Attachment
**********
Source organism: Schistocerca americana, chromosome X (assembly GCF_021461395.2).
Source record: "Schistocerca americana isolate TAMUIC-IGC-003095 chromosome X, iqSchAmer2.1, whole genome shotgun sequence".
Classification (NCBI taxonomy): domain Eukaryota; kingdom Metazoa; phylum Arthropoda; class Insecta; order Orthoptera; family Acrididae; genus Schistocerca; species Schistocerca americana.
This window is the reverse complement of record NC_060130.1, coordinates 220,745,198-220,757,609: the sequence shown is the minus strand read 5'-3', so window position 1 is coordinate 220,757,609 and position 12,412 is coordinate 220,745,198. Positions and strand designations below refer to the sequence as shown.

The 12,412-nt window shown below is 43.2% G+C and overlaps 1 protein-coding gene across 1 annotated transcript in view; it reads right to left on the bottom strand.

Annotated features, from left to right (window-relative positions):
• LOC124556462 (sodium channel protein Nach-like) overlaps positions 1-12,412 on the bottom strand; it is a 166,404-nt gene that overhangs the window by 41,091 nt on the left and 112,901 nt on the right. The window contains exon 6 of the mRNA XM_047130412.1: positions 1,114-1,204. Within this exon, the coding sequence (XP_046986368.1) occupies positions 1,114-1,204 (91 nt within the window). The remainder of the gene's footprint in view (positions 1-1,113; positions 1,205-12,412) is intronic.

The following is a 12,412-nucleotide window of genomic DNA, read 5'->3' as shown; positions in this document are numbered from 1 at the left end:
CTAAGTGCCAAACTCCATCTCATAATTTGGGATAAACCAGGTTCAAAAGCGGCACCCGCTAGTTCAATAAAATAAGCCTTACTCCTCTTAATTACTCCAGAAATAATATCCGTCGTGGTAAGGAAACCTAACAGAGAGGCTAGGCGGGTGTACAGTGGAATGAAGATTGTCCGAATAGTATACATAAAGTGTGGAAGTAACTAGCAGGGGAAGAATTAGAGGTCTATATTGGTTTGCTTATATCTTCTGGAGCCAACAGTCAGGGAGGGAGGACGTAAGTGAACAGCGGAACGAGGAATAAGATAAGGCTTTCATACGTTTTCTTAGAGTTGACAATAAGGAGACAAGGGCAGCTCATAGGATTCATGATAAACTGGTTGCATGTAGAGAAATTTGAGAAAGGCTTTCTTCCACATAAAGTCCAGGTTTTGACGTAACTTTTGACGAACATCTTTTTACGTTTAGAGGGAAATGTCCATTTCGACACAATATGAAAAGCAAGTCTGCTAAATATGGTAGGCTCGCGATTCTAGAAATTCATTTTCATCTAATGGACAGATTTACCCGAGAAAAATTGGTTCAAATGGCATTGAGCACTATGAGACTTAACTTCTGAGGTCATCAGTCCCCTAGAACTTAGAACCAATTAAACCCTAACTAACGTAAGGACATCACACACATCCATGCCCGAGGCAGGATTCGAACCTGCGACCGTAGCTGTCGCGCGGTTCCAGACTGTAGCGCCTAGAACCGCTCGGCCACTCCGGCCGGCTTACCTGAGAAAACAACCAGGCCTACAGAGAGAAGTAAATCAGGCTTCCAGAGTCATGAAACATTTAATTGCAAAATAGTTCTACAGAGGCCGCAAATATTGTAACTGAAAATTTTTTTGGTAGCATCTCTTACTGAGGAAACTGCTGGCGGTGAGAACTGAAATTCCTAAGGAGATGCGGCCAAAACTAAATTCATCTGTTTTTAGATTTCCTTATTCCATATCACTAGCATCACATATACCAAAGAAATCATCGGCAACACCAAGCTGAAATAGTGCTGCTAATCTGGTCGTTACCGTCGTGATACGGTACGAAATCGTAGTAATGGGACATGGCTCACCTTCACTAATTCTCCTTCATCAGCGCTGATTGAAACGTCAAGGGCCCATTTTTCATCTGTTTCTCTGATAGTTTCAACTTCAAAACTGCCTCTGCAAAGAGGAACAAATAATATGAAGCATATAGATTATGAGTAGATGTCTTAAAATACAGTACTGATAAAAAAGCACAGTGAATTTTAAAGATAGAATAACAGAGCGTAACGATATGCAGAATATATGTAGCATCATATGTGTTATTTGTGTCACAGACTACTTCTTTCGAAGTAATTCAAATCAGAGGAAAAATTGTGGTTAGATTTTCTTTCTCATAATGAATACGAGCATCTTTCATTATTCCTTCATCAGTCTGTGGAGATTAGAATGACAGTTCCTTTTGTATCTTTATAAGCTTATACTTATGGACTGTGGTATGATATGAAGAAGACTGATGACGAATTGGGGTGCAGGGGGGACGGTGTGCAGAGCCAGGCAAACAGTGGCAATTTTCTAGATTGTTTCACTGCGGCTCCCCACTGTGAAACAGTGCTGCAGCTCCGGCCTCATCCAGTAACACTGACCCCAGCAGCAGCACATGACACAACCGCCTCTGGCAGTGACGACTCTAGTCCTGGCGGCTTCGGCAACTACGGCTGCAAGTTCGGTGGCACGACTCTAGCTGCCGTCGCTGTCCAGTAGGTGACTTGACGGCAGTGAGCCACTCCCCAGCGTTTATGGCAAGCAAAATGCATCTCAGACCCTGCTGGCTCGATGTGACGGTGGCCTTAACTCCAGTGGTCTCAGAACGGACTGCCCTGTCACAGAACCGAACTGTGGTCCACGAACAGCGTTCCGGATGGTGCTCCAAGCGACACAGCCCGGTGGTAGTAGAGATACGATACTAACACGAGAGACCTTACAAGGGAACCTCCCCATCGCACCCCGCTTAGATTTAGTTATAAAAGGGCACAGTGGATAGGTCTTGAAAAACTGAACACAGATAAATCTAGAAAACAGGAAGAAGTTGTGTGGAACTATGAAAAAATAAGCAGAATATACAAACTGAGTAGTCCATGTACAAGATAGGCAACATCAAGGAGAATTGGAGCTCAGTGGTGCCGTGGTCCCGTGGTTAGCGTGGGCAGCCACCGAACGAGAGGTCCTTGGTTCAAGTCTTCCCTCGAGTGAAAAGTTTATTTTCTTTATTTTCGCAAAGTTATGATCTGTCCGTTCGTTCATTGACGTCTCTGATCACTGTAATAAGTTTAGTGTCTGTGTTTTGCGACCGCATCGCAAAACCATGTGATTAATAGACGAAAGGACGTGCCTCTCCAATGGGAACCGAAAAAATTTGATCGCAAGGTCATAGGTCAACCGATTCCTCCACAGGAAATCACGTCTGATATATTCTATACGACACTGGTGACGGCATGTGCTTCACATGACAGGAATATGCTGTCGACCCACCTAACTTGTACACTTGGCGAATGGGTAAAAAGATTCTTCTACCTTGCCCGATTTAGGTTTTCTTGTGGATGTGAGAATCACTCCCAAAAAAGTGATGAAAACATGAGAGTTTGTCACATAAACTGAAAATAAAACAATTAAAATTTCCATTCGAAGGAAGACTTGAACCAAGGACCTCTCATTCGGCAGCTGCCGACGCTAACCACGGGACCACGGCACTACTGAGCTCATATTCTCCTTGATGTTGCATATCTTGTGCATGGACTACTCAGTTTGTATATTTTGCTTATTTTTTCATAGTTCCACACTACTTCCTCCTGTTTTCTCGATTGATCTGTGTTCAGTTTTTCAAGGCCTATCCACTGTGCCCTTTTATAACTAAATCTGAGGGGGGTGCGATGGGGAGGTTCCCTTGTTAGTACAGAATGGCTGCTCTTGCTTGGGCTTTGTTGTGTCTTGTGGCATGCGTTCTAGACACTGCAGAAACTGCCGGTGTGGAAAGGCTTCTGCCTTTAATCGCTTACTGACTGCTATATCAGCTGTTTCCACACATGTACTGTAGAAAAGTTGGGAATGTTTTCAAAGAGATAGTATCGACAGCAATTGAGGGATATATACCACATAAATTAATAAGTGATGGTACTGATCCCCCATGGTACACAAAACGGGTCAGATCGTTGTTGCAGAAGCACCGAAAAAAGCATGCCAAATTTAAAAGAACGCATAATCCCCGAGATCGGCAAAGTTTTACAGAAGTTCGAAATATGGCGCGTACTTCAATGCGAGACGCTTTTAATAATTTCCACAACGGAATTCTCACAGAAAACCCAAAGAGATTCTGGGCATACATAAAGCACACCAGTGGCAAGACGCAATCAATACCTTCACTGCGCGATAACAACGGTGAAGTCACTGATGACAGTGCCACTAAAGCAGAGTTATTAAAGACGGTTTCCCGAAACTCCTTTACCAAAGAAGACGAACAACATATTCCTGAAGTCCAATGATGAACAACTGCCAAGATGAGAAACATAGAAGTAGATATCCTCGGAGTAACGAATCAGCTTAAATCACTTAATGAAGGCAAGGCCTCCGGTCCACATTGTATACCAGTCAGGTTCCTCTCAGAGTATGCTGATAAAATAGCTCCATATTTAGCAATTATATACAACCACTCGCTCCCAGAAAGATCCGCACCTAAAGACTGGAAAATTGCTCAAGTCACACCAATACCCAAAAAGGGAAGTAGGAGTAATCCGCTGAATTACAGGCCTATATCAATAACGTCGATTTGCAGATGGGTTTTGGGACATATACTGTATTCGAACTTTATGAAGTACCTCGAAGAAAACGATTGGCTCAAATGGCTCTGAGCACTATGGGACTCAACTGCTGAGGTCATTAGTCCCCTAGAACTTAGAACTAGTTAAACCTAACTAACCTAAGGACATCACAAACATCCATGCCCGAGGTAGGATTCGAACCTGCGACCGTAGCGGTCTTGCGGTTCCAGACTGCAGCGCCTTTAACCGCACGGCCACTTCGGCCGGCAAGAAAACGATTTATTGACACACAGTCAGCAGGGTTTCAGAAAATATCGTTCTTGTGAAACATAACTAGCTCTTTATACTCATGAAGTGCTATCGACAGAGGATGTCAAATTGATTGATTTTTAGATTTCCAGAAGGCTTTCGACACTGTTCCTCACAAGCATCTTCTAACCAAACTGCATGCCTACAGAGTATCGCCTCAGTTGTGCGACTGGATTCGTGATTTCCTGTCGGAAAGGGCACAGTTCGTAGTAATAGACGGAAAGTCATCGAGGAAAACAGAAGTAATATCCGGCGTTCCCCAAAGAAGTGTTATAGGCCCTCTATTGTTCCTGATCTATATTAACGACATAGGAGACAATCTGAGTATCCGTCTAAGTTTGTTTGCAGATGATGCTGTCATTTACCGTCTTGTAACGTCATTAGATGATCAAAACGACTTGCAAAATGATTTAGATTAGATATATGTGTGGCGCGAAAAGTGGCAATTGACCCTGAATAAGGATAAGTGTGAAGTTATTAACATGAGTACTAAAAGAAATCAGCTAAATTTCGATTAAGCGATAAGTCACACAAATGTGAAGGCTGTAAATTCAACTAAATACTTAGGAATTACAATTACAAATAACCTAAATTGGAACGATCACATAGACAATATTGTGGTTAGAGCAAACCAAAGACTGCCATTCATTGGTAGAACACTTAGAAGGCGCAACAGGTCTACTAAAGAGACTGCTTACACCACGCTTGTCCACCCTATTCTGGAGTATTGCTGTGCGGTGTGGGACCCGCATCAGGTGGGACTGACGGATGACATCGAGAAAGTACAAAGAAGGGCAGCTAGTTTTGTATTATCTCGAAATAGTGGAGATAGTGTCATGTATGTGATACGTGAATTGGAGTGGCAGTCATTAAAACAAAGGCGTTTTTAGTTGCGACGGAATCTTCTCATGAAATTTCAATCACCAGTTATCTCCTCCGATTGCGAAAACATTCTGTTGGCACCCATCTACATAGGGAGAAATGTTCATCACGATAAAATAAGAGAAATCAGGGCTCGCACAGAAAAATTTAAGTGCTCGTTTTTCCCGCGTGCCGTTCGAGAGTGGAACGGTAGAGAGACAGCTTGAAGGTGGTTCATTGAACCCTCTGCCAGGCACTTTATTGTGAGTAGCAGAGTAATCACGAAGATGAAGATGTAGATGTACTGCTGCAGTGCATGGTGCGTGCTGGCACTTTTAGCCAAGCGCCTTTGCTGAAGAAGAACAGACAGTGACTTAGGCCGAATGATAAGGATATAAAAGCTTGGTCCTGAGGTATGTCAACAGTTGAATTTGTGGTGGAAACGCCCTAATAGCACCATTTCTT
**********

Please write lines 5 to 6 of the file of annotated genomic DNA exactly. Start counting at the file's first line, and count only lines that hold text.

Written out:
The 12,412-nt window shown below is 43.2% G+C and overlaps 1 protein-coding gene across 1 annotated transcript in view; it reads right to left on the bottom strand.

Annotated features, from left to right (window-relative positions):